Cooking Traditional South African farmers sausage is an art and should be done correctly to enjoy this unique sausage.
The correct name for traditional South African Farmers Sausage is Boerewors (pronounced Buurewörs). The direct translation for boerewors would be “Farmers Sausage”.
Borewors has a coarse texture and consists of beef, pork, a small amount fat and spices. It is extremely tasty and can have a wide range of flavours. Popular flavour variations include garlic and chili.
Boerewors is especially good for barbecues and is an important part of any South African barbecue. When cooking on a BBQ, the juices slowly ooze out through the skin and drip onto the coals creating a smell sensation that will make every person who is close by, mouths water.
Cooking Tips (Instructions later)
Preparation of boerewors is easy. Remove the boerewors from the package and cook the boerewors without adding any extra spices. Mustard, ketchup or other sauces can be added later when the boerewors is served.
Keep the boerewors in the coiled shape. Do not cut it into pieces or unroll it as is easier to turn when it is coiled. Boerewors can be grilled over the coals of a barbecue or in the oven. It can be fried in a frying pan, cooked as a stew and even used to make soup.
When cooking boerewors, it is very important that the skin is not pierced or broken while it is being cooked. It makes life easy if you use a folding type of grill (halsteri) as this allows the boerewors to be turned easily and minimizes the risk of breaking the skin.
Another way to turn the boerewors is to use a pair of tongs that have long flat wide ends or use a long, wide spatula to turn the boerewors over so that you do not break the skin. To turn the boerewors over, open the tongs wide, slide one side under the boerewors, hold the boerewors firmly with the tongs and carefully turn the boerewors over. If you use a spatula the method is the same but you will need to support the boerewors with your hand while turning the boerewors over.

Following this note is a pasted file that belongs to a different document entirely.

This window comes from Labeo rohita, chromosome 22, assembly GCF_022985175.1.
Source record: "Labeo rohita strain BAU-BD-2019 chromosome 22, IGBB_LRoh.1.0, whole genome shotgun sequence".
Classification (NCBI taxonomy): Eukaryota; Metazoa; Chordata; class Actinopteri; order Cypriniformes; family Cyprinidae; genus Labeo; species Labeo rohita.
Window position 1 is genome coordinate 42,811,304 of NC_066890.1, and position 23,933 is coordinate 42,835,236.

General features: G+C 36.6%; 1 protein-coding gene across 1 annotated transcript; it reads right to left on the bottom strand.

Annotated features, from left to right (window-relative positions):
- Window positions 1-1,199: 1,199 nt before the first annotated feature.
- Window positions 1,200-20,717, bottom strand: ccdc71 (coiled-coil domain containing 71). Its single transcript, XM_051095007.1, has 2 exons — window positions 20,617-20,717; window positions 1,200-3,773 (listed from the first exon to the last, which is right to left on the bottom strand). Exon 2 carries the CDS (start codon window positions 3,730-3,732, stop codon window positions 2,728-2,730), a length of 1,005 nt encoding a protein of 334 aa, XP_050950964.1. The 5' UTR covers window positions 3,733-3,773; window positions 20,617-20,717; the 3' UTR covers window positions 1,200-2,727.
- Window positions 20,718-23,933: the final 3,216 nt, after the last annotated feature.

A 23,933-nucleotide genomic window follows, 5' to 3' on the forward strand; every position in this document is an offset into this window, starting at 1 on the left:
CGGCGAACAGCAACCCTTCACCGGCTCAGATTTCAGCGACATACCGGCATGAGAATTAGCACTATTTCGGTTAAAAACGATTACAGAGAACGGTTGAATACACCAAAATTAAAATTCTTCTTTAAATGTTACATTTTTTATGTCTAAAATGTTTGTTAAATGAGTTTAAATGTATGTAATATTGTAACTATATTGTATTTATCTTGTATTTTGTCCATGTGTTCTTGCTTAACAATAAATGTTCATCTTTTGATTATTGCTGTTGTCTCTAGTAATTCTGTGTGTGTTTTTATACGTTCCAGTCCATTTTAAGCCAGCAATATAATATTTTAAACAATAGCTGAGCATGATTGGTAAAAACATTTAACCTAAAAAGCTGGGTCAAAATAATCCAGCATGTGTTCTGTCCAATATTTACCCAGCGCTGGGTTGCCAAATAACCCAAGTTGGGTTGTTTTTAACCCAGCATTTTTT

When cooking boerewors on a barbecue Be very careful not to overcook the boerewors as it will end up being dry.
Do not “double cook” the boerewors. As an example, Do not cook the boerewors in the oven first and then pan fry it or vice versa. Cook using one method only. Never boil boerewors before cooking it.
The key to cooking boerewors is to use to get the heat correct. The heat should be hot enough to cook the boerewors and change the outside colour to a nice brown colour but not so hot that it will burst the boerewors and lose all the juices. Keeping the juices inside the skin allows the boerewors to cook through and retain the moistness. If too much of the juices leak out of the boerewors, the boerewors will become dry. If you do not like the juices, use a toothpick or skewer to prick the boerewors at the very last moment before removing it from the heat and allow the juices to escape before removing it from the barbecue or frying pan. Only release the juices at the very last moment!!